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All the newness, however, isn’t completely free of baggage from the past, including diva moments, a party-hard attitude and stints in rehab. And then there are the fashion upstarts trying to mimic his meteoric rise and become the new bellwether.

The native New Yorker’s strong sense of style emerged when he was a teen, attending the High School of Art and Design and being named by Parsons the New School for Design as its student of the year. He launched his label in 1986 and became the youngest winner of an emerging talent award from the CFDA.

He was hired _ along with business partner Robert Duffy, who has been with Jacobs since _ at Perry Ellis in 1989 to revive a brand that lost its way with Ellis’ death a few years earlier. Jacobs put Perry Ellis back on the map, for sure, but company executives weren’t as charmed by his flannel shirts and plaid prints in the landmark 1992 grunge collection. He and Duffy were fired not long after.

They launched a new version of their company in 1993, but it didn’t have an immediate impact. It chugged along until Jacobs started moonlighting for Louis Vuitton, which also brought financial backing from powerhouse parent company LVMH.

He became the wunderkind yet again.

Jacobs has the unusual ability to connect to the woman who is going to wear his clothes, says Bridget Foley, executive editor of Women’s Wear Daily. He is passionate about style, she says, but doesn’t make it more than it is, either. “Marc doesn’t over-intellectualize clothes. He loves it because of fashion. He loves beautiful things, but he’s not an over-analyzer of the process or result.”

It’s not a matter of the accolades, money or even attention, all of which he readily admits he loves _ especially the attention, Jacobs says. It’s about a paying customer making a choice. “That’s how I define success: Seeing someone in something I’ve had a hand in designing. It could be shoes, a bag, a dress. If we’re lucky enough that someone has chosen ours, I’m so grateful and I’m always struck by it.”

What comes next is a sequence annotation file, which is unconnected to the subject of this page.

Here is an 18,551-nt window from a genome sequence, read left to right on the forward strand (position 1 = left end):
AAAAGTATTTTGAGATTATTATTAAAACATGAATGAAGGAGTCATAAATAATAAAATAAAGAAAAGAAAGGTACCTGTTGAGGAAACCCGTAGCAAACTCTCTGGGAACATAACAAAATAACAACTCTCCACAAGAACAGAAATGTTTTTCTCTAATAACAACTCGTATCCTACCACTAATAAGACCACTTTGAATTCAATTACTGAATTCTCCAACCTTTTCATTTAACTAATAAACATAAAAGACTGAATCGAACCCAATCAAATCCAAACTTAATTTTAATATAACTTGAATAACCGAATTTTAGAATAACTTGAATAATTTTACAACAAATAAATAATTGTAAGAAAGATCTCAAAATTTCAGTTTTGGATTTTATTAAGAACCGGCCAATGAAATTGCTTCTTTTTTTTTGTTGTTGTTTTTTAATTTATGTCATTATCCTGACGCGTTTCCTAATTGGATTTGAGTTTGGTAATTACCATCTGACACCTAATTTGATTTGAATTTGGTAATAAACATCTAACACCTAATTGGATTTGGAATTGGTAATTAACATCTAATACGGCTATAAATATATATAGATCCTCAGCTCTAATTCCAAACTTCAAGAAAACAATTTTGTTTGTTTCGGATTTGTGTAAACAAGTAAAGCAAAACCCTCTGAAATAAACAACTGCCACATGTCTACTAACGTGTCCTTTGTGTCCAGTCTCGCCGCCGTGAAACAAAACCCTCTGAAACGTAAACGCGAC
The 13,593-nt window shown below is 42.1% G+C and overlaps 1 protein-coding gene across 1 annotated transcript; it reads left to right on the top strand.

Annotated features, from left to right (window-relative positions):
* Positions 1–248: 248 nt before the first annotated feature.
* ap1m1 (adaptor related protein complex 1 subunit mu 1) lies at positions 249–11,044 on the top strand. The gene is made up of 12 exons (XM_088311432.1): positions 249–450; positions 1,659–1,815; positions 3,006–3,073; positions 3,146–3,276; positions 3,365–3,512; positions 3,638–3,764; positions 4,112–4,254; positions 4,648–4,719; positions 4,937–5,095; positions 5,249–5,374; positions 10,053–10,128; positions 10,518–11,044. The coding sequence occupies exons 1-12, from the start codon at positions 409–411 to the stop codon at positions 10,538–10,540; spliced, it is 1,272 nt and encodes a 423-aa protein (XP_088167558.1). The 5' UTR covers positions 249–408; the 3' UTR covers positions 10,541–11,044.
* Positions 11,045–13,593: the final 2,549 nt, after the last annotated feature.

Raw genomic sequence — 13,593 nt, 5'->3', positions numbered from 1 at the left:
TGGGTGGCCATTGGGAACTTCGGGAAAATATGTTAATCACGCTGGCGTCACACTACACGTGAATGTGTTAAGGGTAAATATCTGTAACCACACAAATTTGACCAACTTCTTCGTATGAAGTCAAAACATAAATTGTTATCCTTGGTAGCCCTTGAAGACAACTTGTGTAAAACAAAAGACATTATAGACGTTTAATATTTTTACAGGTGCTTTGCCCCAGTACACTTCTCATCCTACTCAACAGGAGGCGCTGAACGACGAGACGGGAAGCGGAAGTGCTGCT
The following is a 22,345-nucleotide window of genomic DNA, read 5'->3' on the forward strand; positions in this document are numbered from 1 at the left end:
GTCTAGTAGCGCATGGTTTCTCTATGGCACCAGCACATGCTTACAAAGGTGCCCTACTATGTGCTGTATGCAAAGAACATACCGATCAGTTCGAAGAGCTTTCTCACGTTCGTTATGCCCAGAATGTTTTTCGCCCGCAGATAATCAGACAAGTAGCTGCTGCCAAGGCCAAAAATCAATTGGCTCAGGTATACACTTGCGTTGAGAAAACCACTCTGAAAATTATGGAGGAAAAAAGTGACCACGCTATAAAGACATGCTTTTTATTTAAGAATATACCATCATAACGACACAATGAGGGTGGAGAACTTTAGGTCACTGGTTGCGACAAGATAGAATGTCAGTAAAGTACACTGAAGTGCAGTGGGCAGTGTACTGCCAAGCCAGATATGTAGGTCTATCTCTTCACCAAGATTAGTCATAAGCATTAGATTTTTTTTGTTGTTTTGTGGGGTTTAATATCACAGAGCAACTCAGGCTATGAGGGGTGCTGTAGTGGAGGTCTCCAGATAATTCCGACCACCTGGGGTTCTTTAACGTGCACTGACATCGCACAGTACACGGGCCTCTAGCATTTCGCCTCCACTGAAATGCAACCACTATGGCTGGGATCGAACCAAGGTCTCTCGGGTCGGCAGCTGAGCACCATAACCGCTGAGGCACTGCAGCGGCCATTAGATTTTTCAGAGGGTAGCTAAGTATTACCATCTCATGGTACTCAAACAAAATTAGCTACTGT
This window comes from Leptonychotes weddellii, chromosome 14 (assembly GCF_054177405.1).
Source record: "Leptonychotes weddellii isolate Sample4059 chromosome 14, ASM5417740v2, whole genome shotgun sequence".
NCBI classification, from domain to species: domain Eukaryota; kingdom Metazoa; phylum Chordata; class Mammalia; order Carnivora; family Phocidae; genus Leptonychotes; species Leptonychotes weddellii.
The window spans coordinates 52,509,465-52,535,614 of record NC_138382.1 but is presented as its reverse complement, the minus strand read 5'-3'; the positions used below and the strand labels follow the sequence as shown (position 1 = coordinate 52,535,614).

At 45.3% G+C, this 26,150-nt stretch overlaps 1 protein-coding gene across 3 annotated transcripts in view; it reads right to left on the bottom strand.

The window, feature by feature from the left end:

He doesn’t narrow the description of his muse or even his target consumer to cool types such as his friends Sofia Coppola, Victoria Beckham or Kim Gordon; that would be too limiting. He’d rather think his shopper has “a very full life that’s rich with things they don’t need and want to make life more beautiful.”

Jacobs is true to himself and that vision, and that contributes to his longevity, Foley adds. “He’s at the peak of influence and clout. He’s maintaining the excitement. Marc is one of the most anticipated shows of the season anywhere, and that’s hard to maintain over the long haul. Miuccia Prada has the same thing. … You don’t know what to expect _ he could do A for spring and C for fall, yet each is consummately Marc Jacobs.”

What to do next is always on Jacobs‘ mind. “I’m not a linear thinker, nothing ever comes from one source,” he says. The inspiration “can come from anywhere and come anytime,” although he’s never starting from scratch, nor is he ever really done. It’s all an evolution, with his famous last-minute tinkering to get layers to sit just so or the perfect color lipstick on the it-girl model that no one knows is the next it girl until she appears on Jacobs‘ catwalk.

Jacobs says he is friendly with other industry insiders and is a cheerleader for them. He is in the unique position to appreciate their accomplishments, he notes. “When I see reports that another show is great, or I can see it _ even on the Internet _ as a great work, I feel good. I know what it takes to do this job: the stress, the trial and error, the dedication.”

The payoff is undeniable, though. “I’m first and foremost a fashion fan _ it’s my original reason for doing this, and it’s still my reason for doing this.”